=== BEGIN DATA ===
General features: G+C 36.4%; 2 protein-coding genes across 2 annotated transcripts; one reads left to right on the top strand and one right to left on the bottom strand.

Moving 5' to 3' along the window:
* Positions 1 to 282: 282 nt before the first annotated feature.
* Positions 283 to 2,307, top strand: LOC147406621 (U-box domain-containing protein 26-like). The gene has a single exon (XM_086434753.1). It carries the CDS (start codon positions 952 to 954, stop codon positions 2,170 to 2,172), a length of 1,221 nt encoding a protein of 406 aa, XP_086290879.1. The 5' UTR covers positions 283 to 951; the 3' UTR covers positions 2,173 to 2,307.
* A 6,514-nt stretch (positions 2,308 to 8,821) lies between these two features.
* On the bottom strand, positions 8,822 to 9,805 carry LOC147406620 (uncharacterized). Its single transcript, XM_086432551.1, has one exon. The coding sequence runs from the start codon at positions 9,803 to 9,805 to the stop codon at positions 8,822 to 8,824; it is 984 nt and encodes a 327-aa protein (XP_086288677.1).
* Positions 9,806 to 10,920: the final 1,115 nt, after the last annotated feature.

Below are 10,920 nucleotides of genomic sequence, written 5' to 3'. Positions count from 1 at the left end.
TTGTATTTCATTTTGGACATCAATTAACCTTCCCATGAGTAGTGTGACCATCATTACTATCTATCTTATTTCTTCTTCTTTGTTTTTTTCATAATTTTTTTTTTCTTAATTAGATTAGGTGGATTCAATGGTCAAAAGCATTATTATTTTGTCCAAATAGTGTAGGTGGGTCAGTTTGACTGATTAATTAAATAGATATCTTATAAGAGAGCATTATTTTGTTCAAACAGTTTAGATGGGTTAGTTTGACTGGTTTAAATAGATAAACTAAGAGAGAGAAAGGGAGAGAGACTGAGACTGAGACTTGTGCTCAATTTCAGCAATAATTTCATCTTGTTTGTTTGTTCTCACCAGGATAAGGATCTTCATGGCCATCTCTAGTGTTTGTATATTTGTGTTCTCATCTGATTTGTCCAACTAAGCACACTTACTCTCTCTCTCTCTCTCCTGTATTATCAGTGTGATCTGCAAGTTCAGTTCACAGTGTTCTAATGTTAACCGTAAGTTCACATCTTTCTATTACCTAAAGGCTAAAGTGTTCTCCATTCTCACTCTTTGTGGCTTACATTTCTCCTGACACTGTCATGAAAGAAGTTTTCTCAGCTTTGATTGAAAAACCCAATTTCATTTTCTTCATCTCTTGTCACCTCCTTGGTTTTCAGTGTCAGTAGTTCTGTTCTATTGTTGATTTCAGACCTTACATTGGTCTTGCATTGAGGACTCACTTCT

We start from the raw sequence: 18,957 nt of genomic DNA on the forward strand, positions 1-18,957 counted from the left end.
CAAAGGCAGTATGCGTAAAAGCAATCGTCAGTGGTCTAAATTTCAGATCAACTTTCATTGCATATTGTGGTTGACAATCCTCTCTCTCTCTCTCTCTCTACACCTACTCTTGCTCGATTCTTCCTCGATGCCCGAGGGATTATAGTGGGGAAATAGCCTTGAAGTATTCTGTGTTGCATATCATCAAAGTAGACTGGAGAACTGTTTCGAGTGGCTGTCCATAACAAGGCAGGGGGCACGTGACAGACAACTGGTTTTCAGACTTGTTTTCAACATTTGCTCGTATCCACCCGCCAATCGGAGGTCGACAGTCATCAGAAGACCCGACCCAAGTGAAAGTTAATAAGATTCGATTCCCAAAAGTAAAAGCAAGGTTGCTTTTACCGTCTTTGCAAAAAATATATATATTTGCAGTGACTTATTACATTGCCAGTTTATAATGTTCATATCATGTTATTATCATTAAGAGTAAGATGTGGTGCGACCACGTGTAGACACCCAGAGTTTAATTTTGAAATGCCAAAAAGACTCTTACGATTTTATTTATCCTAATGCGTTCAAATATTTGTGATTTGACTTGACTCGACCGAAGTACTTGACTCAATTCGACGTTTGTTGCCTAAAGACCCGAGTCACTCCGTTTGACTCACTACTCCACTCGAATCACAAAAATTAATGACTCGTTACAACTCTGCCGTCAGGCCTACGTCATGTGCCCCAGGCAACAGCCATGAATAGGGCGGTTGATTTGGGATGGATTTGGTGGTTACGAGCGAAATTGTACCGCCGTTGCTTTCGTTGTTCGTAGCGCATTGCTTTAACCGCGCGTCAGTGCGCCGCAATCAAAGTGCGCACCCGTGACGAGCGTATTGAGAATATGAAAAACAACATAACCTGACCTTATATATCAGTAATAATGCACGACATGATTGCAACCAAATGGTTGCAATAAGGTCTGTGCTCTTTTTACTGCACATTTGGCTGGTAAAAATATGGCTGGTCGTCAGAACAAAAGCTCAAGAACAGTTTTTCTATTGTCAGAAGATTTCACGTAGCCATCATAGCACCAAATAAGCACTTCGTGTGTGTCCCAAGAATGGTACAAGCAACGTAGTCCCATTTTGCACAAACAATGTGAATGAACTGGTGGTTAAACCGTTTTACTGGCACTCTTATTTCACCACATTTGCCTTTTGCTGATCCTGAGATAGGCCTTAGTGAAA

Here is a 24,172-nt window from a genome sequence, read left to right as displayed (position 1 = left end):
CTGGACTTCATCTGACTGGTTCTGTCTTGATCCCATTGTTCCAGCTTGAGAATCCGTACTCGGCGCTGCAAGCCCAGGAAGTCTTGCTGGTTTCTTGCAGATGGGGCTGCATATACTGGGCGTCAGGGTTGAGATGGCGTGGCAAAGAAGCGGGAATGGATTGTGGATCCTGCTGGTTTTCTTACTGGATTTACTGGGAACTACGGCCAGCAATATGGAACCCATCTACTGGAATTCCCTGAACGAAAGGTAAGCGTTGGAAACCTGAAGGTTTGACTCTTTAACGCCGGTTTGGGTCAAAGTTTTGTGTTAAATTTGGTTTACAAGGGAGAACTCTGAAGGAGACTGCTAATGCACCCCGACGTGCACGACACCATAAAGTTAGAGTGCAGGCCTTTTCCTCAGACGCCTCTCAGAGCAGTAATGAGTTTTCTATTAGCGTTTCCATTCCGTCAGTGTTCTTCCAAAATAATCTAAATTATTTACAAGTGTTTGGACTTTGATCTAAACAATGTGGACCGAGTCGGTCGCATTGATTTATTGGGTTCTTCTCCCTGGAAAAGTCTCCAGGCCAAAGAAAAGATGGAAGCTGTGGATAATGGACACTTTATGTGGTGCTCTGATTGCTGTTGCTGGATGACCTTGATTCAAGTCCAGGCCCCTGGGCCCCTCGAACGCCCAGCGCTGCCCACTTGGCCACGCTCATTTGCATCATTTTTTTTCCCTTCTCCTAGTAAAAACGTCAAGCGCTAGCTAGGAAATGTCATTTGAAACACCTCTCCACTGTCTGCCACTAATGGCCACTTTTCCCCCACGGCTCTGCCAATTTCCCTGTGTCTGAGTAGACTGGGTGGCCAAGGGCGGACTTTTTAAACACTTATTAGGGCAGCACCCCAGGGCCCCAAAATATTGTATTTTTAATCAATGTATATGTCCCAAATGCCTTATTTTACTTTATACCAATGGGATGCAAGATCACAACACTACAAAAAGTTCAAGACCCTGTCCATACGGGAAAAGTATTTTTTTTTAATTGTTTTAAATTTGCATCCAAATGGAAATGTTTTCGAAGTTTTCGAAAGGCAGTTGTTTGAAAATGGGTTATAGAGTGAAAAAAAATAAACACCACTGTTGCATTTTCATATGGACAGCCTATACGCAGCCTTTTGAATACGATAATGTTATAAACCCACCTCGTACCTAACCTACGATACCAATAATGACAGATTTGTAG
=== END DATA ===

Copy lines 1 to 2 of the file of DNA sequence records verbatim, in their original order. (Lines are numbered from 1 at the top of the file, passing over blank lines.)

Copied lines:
General features: G+C 36.4%; 2 protein-coding genes across 2 annotated transcripts; one reads left to right on the top strand and one right to left on the bottom strand.

Moving 5' to 3' along the window: